A growing market for sustainable opportunities
GWI estimates that total global expenditure on sludge management will reach $15.5 billion in 2022, with this figure set to rise as populations grow and disposal routes dwindle. This is particularly felt in mature markets like Europe where regulations regarding disposal are becoming stricter.
Germany, for example, has put in place legislation that will ban land application of sludge as a disposal route from 2032 – following similar bans in place in the Netherlands and Switzerland. Emerging innovations in resource recovery technology, however, may open the door to offset sludge disposal costs by introducing a plethora of value-generating streams.
The biorefinery concept looks at the potential of redesigning sludge treatment plants to capitalise on such revenue streams. Instead of focusing on decreasing waste volumes, these plants could be meticulously engineered to maximise recovery of resources at every treatment stage. Taking inspiration from oil and petrochemical refineries, where processes are designed for maximum efficiency and the production of profitable end-products, biorefineries can use sewage as a feedstock to produce valuable products.
By bringing this resource recovery process into the treatment of sewage sludge, biorefineries can also support a move towards a circular economy, as recovered products can reduce the need for raw material production. While fully maximised resource recovery from sludge may still be a futuristic dream – captivating the minds of bioresource process engineers rather than the plans of the average utility – innovative technologies are already bringing many aspects of the biorefinery into reality.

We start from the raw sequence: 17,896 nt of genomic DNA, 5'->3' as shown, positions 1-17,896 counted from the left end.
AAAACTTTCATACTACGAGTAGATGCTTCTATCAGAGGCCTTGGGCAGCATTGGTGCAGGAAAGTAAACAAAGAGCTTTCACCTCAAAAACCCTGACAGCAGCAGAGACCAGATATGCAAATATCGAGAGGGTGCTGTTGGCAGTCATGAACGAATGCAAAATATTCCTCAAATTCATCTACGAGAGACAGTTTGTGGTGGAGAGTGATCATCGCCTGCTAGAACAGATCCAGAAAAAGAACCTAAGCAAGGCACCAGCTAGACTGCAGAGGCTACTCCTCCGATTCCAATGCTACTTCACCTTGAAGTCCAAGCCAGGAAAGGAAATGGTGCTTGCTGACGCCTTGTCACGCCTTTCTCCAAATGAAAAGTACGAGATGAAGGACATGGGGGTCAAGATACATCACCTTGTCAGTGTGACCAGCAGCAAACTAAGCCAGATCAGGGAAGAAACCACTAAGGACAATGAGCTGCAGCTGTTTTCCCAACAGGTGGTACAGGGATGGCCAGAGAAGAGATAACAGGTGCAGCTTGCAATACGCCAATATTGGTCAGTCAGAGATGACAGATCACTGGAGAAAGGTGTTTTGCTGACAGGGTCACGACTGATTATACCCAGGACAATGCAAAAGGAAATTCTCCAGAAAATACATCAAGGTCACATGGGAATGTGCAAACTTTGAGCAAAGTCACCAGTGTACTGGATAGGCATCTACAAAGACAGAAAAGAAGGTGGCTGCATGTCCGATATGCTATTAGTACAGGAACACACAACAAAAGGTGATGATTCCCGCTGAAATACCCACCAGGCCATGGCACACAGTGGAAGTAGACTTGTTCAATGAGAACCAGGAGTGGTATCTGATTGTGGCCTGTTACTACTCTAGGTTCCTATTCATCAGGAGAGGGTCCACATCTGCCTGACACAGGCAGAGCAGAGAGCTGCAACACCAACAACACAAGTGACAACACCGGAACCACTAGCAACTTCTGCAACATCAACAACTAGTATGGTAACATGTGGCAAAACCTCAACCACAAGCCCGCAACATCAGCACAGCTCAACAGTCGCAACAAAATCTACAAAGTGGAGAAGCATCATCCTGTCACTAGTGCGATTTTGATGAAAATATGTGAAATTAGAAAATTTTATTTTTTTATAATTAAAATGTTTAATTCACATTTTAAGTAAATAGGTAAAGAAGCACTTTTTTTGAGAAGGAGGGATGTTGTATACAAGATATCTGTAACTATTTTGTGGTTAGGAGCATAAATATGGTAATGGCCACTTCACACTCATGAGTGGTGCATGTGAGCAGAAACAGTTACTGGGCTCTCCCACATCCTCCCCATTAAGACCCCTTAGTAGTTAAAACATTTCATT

What resources can be recovered in a biorefinery?
Increasing emphasis on recycling and reusing waste materials is resulting in a greater appreciation of the resources they contain. Sewage sludge is full of potential for utilities, with many already extracting energy, phosphorus and nitrogen via anaerobic digestion and nutrient recovery processes, respectively. Tentative steps are being made into recovering biopolymers and producing hydrogen, and the recovery of volatile fatty acids and cellulose could become more viable in the future. Hence, the biorefinery concept could transform sludge management from a necessary cost to a valuable opportunity and offer a sustainable potential business model.
As can be seen in the above graphic, there are many possible avenues for resource recovery from the treatment stream of sewage sludge. The level of market readiness of the technologies involved, however, varies significantly. Biogas capture from anaerobic digestion, for example, is widely commercialised as an energy generation process for both onsite use and export to national grids. One emerging market, with limited applications thus far but showing great potential, is ammonia recovery.
Reducing emissions and creating value with ammonia recovery